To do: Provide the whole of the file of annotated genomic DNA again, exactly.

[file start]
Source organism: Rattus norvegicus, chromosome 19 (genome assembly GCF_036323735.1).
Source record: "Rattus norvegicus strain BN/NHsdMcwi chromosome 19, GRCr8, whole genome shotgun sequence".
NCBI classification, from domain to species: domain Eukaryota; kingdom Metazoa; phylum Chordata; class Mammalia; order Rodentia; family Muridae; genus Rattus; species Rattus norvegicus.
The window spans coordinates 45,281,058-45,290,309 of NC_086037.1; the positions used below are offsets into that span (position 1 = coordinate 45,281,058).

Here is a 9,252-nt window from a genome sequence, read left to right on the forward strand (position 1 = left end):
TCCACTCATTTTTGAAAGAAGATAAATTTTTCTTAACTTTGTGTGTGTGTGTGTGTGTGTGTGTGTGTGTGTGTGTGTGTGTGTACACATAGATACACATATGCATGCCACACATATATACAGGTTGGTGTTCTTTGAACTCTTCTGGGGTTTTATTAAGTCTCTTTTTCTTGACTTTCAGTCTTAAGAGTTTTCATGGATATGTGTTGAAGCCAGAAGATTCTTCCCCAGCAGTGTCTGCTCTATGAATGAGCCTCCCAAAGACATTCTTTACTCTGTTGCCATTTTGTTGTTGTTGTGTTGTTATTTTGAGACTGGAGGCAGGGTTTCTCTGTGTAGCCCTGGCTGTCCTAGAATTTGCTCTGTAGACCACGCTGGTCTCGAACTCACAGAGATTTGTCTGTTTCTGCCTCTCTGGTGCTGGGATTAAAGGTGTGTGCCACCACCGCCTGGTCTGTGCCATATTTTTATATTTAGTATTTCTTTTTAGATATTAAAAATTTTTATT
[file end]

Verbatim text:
Source organism: Rattus norvegicus, chromosome 19 (genome assembly GCF_036323735.1).
Source record: "Rattus norvegicus strain BN/NHsdMcwi chromosome 19, GRCr8, whole genome shotgun sequence".
NCBI classification, from domain to species: domain Eukaryota; kingdom Metazoa; phylum Chordata; class Mammalia; order Rodentia; family Muridae; genus Rattus; species Rattus norvegicus.
The window spans coordinates 45,281,058-45,290,309 of NC_086037.1; the positions used below are offsets into that span (position 1 = coordinate 45,281,058).

Here is a 9,252-nt window from a genome sequence, read left to right on the forward strand (position 1 = left end):
TCCACTCATTTTTGAAAGAAGATAAATTTTTCTTAACTTTGTGTGTGTGTGTGTGTGTGTGTGTGTGTGTGTGTGTGTGTGTGTACACATAGATACACATATGCATGCCACACATATATACAGGTTGGTGTTCTTTGAACTCTTCTGGGGTTTTATTAAGTCTCTTTTTCTTGACTTTCAGTCTTAAGAGTTTTCATGGATATGTGTTGAAGCCAGAAGATTCTTCCCCAGCAGTGTCTGCTCTATGAATGAGCCTCCCAAAGACATTCTTTACTCTGTTGCCATTTTGTTGTTGTTGTGTTGTTATTTTGAGACTGGAGGCAGGGTTTCTCTGTGTAGCCCTGGCTGTCCTAGAATTTGCTCTGTAGACCACGCTGGTCTCGAACTCACAGAGATTTGTCTGTTTCTGCCTCTCTGGTGCTGGGATTAAAGGTGTGTGCCACCACCGCCTGGTCTGTGCCATATTTTTATATTTAGTATTTCTTTTTAGATATTAAAAATTTTTATT